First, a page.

KAMPALA — Student leaders in higher institutions of learning have mapped out a robust plan to return at the forefront of social change through activism.
Speaking to reporters at a pressure conference in Kampala, Law Development Center (LDC) Guild President Moses Byamugisha said many students now fear to engage in activism over consequences that include indefinite suspension from their universities.
He said students those that have tried are still battling injuries from the early strikes that for instance happened in Makerere University against tuition fees.
Byamugisha made the remarks as students leaders engaged to brainstorm on how they can revive university movements.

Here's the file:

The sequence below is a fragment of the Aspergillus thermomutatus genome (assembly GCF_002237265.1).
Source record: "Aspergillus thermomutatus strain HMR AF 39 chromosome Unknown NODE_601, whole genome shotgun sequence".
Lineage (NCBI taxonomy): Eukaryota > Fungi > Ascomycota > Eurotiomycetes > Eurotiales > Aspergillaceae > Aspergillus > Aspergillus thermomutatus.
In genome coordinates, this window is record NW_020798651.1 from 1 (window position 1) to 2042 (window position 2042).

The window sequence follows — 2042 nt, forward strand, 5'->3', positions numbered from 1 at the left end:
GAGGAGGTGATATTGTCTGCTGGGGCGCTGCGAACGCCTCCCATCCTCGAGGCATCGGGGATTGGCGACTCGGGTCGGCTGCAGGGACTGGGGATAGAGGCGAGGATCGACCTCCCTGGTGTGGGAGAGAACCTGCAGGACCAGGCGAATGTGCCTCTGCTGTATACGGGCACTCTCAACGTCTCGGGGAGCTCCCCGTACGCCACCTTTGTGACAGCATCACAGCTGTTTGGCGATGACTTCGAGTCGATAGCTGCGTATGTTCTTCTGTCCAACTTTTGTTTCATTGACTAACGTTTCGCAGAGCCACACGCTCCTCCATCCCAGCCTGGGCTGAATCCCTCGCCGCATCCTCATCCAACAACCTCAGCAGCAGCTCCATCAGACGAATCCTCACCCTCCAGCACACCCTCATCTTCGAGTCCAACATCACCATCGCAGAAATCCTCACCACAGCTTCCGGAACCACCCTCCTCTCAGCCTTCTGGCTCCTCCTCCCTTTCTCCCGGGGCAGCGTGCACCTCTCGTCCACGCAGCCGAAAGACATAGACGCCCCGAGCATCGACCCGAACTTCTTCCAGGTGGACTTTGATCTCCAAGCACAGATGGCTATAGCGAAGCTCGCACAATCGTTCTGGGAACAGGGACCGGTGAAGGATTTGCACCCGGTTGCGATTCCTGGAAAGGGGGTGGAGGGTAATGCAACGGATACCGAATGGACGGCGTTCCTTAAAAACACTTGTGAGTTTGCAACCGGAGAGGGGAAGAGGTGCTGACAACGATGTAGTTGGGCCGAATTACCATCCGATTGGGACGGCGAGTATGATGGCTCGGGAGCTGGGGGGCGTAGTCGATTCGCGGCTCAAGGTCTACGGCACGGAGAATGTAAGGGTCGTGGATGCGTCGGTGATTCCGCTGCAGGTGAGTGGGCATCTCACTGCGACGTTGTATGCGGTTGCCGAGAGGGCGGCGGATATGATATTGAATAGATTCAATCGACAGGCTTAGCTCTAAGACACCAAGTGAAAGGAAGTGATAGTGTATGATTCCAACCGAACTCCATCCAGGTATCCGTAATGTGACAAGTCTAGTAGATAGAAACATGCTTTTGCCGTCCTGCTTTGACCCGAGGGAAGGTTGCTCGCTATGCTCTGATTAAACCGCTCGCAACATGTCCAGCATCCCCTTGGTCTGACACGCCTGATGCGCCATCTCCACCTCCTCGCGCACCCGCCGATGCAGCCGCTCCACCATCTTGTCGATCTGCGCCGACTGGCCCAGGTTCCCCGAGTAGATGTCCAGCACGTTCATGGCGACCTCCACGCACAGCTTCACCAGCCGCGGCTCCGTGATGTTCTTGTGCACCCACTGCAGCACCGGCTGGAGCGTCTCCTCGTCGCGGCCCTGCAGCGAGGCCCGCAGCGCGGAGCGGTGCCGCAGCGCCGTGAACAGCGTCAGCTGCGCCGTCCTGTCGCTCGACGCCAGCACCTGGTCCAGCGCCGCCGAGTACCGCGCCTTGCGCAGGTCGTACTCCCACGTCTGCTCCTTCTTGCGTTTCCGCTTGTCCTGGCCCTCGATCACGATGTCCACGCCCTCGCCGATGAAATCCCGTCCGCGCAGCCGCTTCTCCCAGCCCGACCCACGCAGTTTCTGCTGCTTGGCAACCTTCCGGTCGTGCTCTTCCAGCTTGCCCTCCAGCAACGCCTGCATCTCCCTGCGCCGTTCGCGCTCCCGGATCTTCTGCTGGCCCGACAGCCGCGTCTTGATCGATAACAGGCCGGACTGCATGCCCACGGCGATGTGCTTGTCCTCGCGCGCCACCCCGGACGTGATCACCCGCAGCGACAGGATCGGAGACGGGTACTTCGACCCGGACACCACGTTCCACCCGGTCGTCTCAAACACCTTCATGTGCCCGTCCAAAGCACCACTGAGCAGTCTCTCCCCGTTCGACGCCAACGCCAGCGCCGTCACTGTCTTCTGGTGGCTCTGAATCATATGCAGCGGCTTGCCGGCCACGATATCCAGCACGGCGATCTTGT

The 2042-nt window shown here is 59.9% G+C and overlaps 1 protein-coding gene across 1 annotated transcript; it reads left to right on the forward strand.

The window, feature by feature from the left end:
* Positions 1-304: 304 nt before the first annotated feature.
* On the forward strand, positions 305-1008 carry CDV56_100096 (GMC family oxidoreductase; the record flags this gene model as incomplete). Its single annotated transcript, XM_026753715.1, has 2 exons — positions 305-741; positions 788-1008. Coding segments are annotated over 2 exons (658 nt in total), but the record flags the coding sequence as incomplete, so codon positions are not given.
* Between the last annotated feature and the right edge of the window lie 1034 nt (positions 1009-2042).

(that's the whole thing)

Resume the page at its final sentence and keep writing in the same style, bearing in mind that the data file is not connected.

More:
He also said they are mostly impeded by the fact that they cannot afford legal fees when they are apprehended saying that previously, some of their colleagues who demonstrated had to be incarcerated because they couldn’t afford to hire lawyers to negotiate for things as simple as a police bond that is supposed to free.
Student protests have helped lead to landmark Court rulings on matters and tuition fees and free speech rights within schools.
Anita Komugisha, a student leader at Mbarara University of Science and Technology (MUST) said the spirit of activism in Ugandan Universities has been hit hard by the fact that students are no longer foresighted and only care about the present.
Ruth Asiimwe, the Executive Director of Youthline Forum told reporters her organization will facilitate students to share notes with colleagues across the East African region to fight for their rights.
One of the strategies that they are pushing for is for students to amplify any injustices that happen to their colleagues through social media platforms by sharing information widely whenever it comes through.